NCAI News


Sara Hill's Confirmation to U.S. District Court Moves Forward Native American Representation in Oklahoma

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Published on: 12/19/2023

December 19, 2023

Washington, D.C. | The National Congress of American Indians (NCAI), the Native American Rights Fund (NARF), and the National Native American Bar Association (NNABA) celebrate the confirmation of Judge Sara Hill to serve on the United States District Court for the Northern District of Oklahoma.

Judge Hill, who is a citizen of the Cherokee Nation, is the first Native American woman confirmed for a lifetime judicial appointment in the state. With Oklahoma home to 39 federally recognized Tribal Nations, her confirmation is not just a historic milestone but a meaningful step forward in ensuring the federal judiciary reflects the communities it serves. Further, as the only active Native American federal judge in Oklahoma, Judge Hill brings a critical perspective and deep knowledge of federal Indian law.

“NCAI applauds both President Biden’s nomination of Sara Hill, and the Senate’s confirmation of her as the first-ever Native American woman to sit on the federal bench in the state of Oklahoma,” said NCAI President Mark Macarro. “Judge Hill brings with her an unparalleled experience in law and policy to our justice system, including a depth of understanding of tribal sovereignty that is far too often lacking on the judicial bench.”

“Judge Hill’s extensive experience serving the Cherokee Nation provides a strong background for her work in the Northern District of Oklahoma,” said NARF Executive Director John Echohawk. “Her confirmation is an important and necessary milestone and serves as a reminder that continuing to increase Native representation at a federal level is needed.”

“Sara Hill exemplifies Native excellence and legal leadership through her success as a litigator, policy advocate, and senior tribal government official for the Cherokee Nation,” said NNABA President Makalika Naholowaa. “This is a truly historic confirmation. Ms. Hill will be only the 10th Native American Article III federal judge to ever serve in the judiciary throughout U.S. history. We are grateful to the Biden administration and senators who supported this historic nomination and confirmation. We look forward to following the honorable Judge Hill’s successful judicial career and representation of Native American women in the judiciary.”

NCAI, NARF, and NNABA extend heartfelt congratulations to Sara Hill on this momentous achievement. Her confirmation is a testament to her dedication and expertise, and it helps address the undeniable need for Native voices on the federal bench.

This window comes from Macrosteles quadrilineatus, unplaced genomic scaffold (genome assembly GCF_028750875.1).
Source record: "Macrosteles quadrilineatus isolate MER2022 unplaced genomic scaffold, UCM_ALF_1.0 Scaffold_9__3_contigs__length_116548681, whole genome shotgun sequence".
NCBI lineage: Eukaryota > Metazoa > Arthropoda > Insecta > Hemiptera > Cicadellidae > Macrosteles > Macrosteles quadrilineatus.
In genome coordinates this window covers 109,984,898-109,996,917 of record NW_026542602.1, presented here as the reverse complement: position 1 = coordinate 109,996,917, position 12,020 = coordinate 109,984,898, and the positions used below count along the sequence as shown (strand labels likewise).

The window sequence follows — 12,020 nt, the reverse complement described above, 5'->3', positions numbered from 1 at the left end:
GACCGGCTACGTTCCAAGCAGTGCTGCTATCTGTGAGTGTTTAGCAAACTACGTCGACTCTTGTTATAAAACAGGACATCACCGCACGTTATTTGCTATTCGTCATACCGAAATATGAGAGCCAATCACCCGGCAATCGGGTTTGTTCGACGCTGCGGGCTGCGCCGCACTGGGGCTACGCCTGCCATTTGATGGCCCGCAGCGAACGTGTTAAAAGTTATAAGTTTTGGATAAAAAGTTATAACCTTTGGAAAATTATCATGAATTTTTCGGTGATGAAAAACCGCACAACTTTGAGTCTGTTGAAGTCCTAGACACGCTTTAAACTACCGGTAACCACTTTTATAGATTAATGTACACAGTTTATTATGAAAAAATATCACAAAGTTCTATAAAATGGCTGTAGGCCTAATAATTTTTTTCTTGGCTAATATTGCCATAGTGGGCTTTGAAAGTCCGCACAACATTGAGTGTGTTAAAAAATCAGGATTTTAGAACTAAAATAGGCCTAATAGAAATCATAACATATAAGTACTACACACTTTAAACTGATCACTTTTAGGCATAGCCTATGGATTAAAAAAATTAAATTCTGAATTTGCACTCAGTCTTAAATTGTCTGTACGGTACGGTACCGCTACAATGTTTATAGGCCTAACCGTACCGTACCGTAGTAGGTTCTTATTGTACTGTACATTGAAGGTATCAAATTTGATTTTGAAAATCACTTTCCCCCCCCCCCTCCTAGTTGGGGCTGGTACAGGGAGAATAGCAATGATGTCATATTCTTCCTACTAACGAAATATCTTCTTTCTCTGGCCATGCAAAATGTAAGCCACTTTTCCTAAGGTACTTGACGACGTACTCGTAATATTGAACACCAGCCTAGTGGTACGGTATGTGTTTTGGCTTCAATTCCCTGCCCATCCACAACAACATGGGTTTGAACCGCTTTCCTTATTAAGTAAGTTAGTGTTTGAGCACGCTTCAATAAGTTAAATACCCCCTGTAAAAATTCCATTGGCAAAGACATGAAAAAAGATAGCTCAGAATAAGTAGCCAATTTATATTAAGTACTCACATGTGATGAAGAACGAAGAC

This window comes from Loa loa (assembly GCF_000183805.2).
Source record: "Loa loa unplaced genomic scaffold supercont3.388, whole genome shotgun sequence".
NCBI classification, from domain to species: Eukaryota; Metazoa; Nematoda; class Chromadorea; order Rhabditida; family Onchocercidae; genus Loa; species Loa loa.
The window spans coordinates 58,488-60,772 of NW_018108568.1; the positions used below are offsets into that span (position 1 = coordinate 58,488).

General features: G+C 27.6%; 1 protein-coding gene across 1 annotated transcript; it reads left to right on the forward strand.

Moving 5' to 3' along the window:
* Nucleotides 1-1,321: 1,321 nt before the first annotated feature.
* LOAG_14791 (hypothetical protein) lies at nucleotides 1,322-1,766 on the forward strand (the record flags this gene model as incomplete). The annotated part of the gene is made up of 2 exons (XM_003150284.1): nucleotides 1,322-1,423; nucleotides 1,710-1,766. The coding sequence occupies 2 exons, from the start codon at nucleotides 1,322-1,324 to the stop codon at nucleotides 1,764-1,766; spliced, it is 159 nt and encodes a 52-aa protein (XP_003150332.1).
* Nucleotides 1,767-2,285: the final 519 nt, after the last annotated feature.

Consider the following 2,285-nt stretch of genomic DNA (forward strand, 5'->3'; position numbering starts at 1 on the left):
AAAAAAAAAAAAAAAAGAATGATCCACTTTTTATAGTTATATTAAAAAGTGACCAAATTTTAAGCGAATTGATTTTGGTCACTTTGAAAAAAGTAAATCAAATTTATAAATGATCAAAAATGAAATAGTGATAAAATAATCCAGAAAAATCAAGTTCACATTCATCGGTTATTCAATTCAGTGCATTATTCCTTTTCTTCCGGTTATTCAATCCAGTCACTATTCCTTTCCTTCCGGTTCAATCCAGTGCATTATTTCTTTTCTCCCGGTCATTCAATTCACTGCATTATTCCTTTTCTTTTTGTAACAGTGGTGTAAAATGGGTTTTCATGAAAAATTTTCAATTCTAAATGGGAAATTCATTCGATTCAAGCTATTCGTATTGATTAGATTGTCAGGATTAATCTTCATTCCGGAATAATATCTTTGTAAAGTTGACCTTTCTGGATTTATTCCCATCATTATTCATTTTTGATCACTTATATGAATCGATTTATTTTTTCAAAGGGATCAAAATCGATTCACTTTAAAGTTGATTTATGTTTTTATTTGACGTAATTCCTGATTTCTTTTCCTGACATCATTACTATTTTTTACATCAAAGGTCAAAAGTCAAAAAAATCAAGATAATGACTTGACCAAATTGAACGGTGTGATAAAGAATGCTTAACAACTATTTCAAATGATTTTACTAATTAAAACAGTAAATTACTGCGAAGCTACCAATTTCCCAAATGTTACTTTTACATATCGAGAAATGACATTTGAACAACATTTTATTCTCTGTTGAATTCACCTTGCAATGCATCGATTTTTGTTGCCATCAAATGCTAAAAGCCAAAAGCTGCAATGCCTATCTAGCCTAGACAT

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About the National Congress of American Indians:Founded in 1944, the National Congress of American Indians (NCAI) is the oldest, largest, and most representative American Indian and Alaska Native organization in the United States. NCAI advocates on behalf of tribal governments and communities, promoting strong tribal-federal government-to-government policies. NCAI promotes an understanding among the general public regarding American Indian and Alaska Native governments, people, and rights. For more information, visit www.ncai.org.

About the Native American Rights Fund (NARF):

NARF is a non-profit 501c(3) organization focused on applying existing laws and treaties to guarantee that federal and state governments live up to their legal obligations to Native Americans. Since 1970, the Native American Rights Fund (NARF) has provided specialized legal assistance to Indian tribes, organizations, and individuals nationwide to assert and defend the most important Native rights in hundreds of major cases. NARF has achieved significant results in critical areas such as tribal sovereignty, treaty rights, natural resource protection, voting rights, and Indian education. Like us on Facebook and follow us on Twitter @NDNrights to learn about the latest fights to promote justice and protect Native American rights. Visit www.narf.org.

About the National Native American Bar Association (NNABA):

The National Native American Bar Association was founded in 1973 to advance justice for all Native Americans and the inclusion of Native Americans in all aspects and levels of the legal profession. NNABA is the national professional trade association for Native American lawyers, including members from American Indian, Alaska Native, and Native Hawaiian communities and tribes across the United States. Learn more at www.nativeamericanbar.org.